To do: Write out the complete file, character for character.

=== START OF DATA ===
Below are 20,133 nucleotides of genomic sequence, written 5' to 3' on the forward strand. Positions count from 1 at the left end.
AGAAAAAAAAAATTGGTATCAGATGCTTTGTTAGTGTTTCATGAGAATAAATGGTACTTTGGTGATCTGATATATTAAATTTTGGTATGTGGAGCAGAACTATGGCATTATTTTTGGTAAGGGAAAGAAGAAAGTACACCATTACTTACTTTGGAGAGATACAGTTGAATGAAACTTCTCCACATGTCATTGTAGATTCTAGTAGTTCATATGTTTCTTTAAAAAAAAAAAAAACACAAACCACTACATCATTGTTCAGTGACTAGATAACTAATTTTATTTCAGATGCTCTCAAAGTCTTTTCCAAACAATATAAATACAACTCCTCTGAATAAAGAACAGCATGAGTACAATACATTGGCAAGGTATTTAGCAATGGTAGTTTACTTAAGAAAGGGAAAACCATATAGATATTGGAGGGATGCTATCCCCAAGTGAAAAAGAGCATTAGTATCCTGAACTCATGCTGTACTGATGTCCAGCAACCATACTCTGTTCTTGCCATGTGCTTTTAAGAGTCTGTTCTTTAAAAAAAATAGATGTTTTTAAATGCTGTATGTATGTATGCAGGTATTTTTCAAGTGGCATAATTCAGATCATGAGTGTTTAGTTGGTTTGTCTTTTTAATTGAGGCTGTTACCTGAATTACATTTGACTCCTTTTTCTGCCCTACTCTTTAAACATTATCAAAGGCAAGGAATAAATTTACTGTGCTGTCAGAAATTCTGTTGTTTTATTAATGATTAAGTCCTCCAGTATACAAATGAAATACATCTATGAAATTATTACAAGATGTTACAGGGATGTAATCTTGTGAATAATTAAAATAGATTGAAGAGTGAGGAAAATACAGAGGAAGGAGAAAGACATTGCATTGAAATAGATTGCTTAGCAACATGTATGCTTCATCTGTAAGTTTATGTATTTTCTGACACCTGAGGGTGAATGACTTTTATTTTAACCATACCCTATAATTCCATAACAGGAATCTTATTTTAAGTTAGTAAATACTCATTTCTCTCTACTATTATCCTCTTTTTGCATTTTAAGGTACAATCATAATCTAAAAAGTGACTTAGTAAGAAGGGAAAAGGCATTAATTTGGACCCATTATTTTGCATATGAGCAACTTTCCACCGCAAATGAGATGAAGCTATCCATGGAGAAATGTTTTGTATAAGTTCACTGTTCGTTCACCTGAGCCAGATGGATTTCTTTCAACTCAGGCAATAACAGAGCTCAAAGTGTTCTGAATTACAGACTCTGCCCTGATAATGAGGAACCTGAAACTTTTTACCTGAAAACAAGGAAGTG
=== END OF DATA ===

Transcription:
Below are 20,133 nucleotides of genomic sequence, written 5' to 3' on the forward strand. Positions count from 1 at the left end.
AGAAAAAAAAAATTGGTATCAGATGCTTTGTTAGTGTTTCATGAGAATAAATGGTACTTTGGTGATCTGATATATTAAATTTTGGTATGTGGAGCAGAACTATGGCATTATTTTTGGTAAGGGAAAGAAGAAAGTACACCATTACTTACTTTGGAGAGATACAGTTGAATGAAACTTCTCCACATGTCATTGTAGATTCTAGTAGTTCATATGTTTCTTTAAAAAAAAAAAAAACACAAACCACTACATCATTGTTCAGTGACTAGATAACTAATTTTATTTCAGATGCTCTCAAAGTCTTTTCCAAACAATATAAATACAACTCCTCTGAATAAAGAACAGCATGAGTACAATACATTGGCAAGGTATTTAGCAATGGTAGTTTACTTAAGAAAGGGAAAACCATATAGATATTGGAGGGATGCTATCCCCAAGTGAAAAAGAGCATTAGTATCCTGAACTCATGCTGTACTGATGTCCAGCAACCATACTCTGTTCTTGCCATGTGCTTTTAAGAGTCTGTTCTTTAAAAAAAATAGATGTTTTTAAATGCTGTATGTATGTATGCAGGTATTTTTCAAGTGGCATAATTCAGATCATGAGTGTTTAGTTGGTTTGTCTTTTTAATTGAGGCTGTTACCTGAATTACATTTGACTCCTTTTTCTGCCCTACTCTTTAAACATTATCAAAGGCAAGGAATAAATTTACTGTGCTGTCAGAAATTCTGTTGTTTTATTAATGATTAAGTCCTCCAGTATACAAATGAAATACATCTATGAAATTATTACAAGATGTTACAGGGATGTAATCTTGTGAATAATTAAAATAGATTGAAGAGTGAGGAAAATACAGAGGAAGGAGAAAGACATTGCATTGAAATAGATTGCTTAGCAACATGTATGCTTCATCTGTAAGTTTATGTATTTTCTGACACCTGAGGGTGAATGACTTTTATTTTAACCATACCCTATAATTCCATAACAGGAATCTTATTTTAAGTTAGTAAATACTCATTTCTCTCTACTATTATCCTCTTTTTGCATTTTAAGGTACAATCATAATCTAAAAAGTGACTTAGTAAGAAGGGAAAAGGCATTAATTTGGACCCATTATTTTGCATATGAGCAACTTTCCACCGCAAATGAGATGAAGCTATCCATGGAGAAATGTTTTGTATAAGTTCACTGTTCGTTCACCTGAGCCAGATGGATTTCTTTCAACTCAGGCAATAACAGAGCTCAAAGTGTTCTGAATTACAGACTCTGCCCTGATAATGAGGAACCTGAAACTTTTTACCTGAAAACAAGGAAGTG